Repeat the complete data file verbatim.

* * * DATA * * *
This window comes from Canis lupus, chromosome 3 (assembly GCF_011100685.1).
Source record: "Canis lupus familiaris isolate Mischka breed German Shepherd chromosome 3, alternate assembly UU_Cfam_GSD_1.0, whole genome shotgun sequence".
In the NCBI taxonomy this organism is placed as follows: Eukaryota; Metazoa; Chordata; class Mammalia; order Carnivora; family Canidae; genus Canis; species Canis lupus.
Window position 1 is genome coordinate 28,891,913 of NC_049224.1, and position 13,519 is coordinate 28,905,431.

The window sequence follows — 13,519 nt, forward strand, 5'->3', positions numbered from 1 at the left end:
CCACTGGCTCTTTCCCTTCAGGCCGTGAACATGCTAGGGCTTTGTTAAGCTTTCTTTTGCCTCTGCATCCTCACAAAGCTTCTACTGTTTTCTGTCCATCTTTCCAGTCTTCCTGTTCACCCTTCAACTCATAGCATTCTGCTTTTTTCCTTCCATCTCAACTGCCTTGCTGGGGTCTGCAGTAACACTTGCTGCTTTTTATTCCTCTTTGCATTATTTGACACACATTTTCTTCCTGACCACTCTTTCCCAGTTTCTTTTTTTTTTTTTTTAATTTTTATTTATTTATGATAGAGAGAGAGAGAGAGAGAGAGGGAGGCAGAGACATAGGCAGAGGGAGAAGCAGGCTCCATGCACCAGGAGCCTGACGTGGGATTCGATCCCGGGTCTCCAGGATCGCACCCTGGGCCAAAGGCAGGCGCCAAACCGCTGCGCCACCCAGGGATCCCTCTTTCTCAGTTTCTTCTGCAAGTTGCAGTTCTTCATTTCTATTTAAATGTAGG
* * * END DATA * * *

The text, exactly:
This window comes from Canis lupus, chromosome 3 (assembly GCF_011100685.1).
Source record: "Canis lupus familiaris isolate Mischka breed German Shepherd chromosome 3, alternate assembly UU_Cfam_GSD_1.0, whole genome shotgun sequence".
In the NCBI taxonomy this organism is placed as follows: Eukaryota; Metazoa; Chordata; class Mammalia; order Carnivora; family Canidae; genus Canis; species Canis lupus.
Window position 1 is genome coordinate 28,891,913 of NC_049224.1, and position 13,519 is coordinate 28,905,431.

The window sequence follows — 13,519 nt, forward strand, 5'->3', positions numbered from 1 at the left end:
CCACTGGCTCTTTCCCTTCAGGCCGTGAACATGCTAGGGCTTTGTTAAGCTTTCTTTTGCCTCTGCATCCTCACAAAGCTTCTACTGTTTTCTGTCCATCTTTCCAGTCTTCCTGTTCACCCTTCAACTCATAGCATTCTGCTTTTTTCCTTCCATCTCAACTGCCTTGCTGGGGTCTGCAGTAACACTTGCTGCTTTTTATTCCTCTTTGCATTATTTGACACACATTTTCTTCCTGACCACTCTTTCCCAGTTTCTTTTTTTTTTTTTTTAATTTTTATTTATTTATGATAGAGAGAGAGAGAGAGAGAGAGGGAGGCAGAGACATAGGCAGAGGGAGAAGCAGGCTCCATGCACCAGGAGCCTGACGTGGGATTCGATCCCGGGTCTCCAGGATCGCACCCTGGGCCAAAGGCAGGCGCCAAACCGCTGCGCCACCCAGGGATCCCTCTTTCTCAGTTTCTTCTGCAAGTTGCAGTTCTTCATTTCTATTTAAATGTAGG